Finding Our Voices in the Freedoms of Democracy

Article excerpt

This is the ninth in a series of articles revolving around the 12th Annual Leadership Summit, scheduled for September 23-25, 2004, in Charleston, S. C. Alfonso Brown is director of the Mt. Zion Spiritual Singers and is a native of Rantowles, S.C., a rural community of Charleston. He is fluent in the Gullah language and familiar with many of the Gullah customs.

Summit attendees will experience the smell of oil lamps, foot stomping and intense Lowcountry Gullah singing as never before heard. Voices will be heard and participants will be elevated by the intense emotions and feelings of spirituals as they engage with the Mt. Zion Spiritual Singers for an authentic old time Camp Meeting at the Leadership Summit in Charleston, S.C., next month.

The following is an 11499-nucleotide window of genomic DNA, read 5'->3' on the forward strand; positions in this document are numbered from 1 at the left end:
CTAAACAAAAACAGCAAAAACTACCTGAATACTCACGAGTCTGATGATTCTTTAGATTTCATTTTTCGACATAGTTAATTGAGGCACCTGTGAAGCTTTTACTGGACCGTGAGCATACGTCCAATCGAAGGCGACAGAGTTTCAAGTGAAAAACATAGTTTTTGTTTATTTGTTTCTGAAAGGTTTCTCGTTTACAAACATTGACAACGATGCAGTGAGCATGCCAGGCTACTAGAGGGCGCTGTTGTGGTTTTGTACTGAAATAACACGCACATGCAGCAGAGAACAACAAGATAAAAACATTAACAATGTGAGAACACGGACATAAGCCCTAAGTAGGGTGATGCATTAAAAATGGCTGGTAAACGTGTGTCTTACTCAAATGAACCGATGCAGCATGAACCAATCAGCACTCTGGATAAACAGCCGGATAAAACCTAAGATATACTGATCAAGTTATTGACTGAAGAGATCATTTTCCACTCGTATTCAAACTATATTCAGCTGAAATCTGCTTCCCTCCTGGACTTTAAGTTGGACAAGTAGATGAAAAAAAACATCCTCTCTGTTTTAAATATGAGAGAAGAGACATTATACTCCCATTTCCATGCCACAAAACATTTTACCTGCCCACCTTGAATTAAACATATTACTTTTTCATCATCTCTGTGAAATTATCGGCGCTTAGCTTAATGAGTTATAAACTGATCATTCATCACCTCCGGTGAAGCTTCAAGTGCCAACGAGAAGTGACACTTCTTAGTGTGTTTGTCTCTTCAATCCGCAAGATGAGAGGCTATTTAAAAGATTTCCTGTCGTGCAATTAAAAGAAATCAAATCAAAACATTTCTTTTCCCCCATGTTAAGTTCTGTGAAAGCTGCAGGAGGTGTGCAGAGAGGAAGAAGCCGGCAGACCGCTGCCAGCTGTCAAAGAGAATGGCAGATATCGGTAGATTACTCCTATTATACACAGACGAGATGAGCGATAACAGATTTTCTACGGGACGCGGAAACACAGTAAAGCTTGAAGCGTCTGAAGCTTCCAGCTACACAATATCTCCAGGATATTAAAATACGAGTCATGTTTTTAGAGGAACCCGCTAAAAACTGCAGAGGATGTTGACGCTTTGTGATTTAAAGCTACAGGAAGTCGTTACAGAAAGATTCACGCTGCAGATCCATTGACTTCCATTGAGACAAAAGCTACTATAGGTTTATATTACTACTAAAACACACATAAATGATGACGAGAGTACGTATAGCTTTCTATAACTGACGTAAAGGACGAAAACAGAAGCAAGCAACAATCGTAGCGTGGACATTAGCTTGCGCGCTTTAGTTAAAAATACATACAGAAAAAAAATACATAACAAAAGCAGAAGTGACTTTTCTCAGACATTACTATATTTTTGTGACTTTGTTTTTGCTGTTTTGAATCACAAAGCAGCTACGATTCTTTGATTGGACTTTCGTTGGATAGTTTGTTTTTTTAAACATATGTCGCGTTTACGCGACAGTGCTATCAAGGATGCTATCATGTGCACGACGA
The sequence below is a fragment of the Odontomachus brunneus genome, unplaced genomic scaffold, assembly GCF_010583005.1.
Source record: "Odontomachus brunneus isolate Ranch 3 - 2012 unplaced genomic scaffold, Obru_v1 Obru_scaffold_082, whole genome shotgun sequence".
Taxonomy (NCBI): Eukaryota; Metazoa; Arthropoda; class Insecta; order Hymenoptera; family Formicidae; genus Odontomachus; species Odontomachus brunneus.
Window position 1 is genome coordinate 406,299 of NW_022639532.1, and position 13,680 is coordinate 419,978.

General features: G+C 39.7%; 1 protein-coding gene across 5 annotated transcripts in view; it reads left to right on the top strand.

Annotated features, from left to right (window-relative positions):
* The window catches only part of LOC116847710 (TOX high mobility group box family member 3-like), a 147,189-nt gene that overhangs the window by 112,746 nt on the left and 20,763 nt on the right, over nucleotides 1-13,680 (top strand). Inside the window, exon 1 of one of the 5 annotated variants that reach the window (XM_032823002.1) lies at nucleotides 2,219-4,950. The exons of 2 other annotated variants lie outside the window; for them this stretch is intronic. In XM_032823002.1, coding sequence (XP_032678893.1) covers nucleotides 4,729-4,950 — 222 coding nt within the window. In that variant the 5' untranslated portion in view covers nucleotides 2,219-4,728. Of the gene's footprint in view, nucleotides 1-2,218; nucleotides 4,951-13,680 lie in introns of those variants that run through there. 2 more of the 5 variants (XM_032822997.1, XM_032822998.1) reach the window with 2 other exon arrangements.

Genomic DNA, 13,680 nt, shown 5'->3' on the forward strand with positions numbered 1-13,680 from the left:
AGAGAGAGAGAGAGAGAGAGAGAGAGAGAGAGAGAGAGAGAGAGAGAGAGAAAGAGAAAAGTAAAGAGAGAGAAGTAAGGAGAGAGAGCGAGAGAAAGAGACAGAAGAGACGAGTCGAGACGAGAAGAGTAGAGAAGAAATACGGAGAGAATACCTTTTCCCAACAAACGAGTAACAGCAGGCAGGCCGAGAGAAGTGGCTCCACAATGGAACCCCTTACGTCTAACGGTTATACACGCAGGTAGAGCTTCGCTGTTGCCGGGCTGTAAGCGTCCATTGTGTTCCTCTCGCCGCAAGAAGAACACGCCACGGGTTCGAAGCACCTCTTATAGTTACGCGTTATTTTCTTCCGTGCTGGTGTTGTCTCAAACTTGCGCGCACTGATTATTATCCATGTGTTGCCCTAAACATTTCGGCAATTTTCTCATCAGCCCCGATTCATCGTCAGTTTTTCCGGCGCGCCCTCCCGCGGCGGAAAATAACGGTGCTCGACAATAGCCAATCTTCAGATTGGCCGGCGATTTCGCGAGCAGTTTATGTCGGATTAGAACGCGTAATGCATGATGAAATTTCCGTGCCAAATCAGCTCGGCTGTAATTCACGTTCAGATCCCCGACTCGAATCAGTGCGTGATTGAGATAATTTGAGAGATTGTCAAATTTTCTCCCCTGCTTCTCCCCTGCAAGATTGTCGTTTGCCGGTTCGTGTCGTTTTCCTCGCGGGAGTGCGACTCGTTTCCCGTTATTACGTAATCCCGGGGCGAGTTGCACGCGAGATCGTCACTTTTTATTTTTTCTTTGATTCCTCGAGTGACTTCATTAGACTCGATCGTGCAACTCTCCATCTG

Blacks who found their way to the United States through Charleston's slave market poured out their hearts in song. Slaves used music to tell stories, worship, protest slavery and communicate forbidden information in the quest for freedom.

The Mr. Zion Spiritual Singers have been recreating the old time Camp Meetings, where the scene looks something like straight out of the 19th century south, and have been performing at the annual Charleston Piccolo Spoleto festival since 1993. You could envision the setting as a 1920s clapboard church on Wadmalaw Island.

The spiritual, which was born in the South, is the official music for the state of South Carolina. At a ceremonial bill-signing in 1999, then-Gov. Jim Hodges stated, "The spiritual is an essential part of South Carolina's musical, religious and cultural heritage."

The new state symbol helps recognize the significant cultural contributions blacks have made in South Carolina; particularly in the Lowcountry. …